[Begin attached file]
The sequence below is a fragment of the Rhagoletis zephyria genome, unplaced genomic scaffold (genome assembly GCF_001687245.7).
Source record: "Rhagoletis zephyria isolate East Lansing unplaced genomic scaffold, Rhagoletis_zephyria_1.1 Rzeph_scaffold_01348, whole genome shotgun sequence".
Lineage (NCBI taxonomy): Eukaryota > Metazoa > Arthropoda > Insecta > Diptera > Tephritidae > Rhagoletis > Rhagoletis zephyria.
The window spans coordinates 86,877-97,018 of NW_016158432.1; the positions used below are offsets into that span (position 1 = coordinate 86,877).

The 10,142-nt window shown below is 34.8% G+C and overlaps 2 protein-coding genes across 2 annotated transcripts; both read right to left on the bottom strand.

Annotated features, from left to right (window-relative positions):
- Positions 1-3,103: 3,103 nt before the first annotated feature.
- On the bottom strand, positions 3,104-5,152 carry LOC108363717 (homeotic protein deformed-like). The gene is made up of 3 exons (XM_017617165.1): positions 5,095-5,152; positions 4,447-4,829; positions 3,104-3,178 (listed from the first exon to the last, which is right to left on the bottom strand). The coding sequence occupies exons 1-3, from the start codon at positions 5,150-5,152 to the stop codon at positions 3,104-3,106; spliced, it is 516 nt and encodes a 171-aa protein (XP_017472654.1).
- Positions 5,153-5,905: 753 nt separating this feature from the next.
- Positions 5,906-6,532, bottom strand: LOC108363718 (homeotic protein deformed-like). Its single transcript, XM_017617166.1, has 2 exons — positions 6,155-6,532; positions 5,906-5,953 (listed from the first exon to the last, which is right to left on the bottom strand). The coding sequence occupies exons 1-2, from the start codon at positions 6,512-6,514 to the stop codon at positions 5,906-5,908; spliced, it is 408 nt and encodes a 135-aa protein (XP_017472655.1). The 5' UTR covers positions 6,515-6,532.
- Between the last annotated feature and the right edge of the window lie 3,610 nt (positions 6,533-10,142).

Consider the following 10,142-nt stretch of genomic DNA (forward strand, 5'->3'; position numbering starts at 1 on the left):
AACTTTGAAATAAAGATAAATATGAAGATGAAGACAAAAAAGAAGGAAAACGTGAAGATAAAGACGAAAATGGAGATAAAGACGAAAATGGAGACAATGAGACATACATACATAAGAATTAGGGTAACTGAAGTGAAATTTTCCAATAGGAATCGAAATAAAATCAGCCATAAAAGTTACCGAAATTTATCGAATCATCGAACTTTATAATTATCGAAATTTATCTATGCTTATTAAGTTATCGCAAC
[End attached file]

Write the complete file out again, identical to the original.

The sequence below is a fragment of the Rhagoletis zephyria genome, unplaced genomic scaffold (genome assembly GCF_001687245.7).
Source record: "Rhagoletis zephyria isolate East Lansing unplaced genomic scaffold, Rhagoletis_zephyria_1.1 Rzeph_scaffold_01348, whole genome shotgun sequence".
Lineage (NCBI taxonomy): Eukaryota > Metazoa > Arthropoda > Insecta > Diptera > Tephritidae > Rhagoletis > Rhagoletis zephyria.
The window spans coordinates 86,877-97,018 of NW_016158432.1; the positions used below are offsets into that span (position 1 = coordinate 86,877).

The 10,142-nt window shown below is 34.8% G+C and overlaps 2 protein-coding genes across 2 annotated transcripts; both read right to left on the bottom strand.

Annotated features, from left to right (window-relative positions):
- Positions 1-3,103: 3,103 nt before the first annotated feature.
- On the bottom strand, positions 3,104-5,152 carry LOC108363717 (homeotic protein deformed-like). The gene is made up of 3 exons (XM_017617165.1): positions 5,095-5,152; positions 4,447-4,829; positions 3,104-3,178 (listed from the first exon to the last, which is right to left on the bottom strand). The coding sequence occupies exons 1-3, from the start codon at positions 5,150-5,152 to the stop codon at positions 3,104-3,106; spliced, it is 516 nt and encodes a 171-aa protein (XP_017472654.1).
- Positions 5,153-5,905: 753 nt separating this feature from the next.
- Positions 5,906-6,532, bottom strand: LOC108363718 (homeotic protein deformed-like). Its single transcript, XM_017617166.1, has 2 exons — positions 6,155-6,532; positions 5,906-5,953 (listed from the first exon to the last, which is right to left on the bottom strand). The coding sequence occupies exons 1-2, from the start codon at positions 6,512-6,514 to the stop codon at positions 5,906-5,908; spliced, it is 408 nt and encodes a 135-aa protein (XP_017472655.1). The 5' UTR covers positions 6,515-6,532.
- Between the last annotated feature and the right edge of the window lie 3,610 nt (positions 6,533-10,142).

Consider the following 10,142-nt stretch of genomic DNA (forward strand, 5'->3'; position numbering starts at 1 on the left):
AACTTTGAAATAAAGATAAATATGAAGATGAAGACAAAAAAGAAGGAAAACGTGAAGATAAAGACGAAAATGGAGATAAAGACGAAAATGGAGACAATGAGACATACATACATAAGAATTAGGGTAACTGAAGTGAAATTTTCCAATAGGAATCGAAATAAAATCAGCCATAAAAGTTACCGAAATTTATCGAATCATCGAACTTTATAATTATCGAAATTTATCTATGCTTATTAAGTTATCGCAAC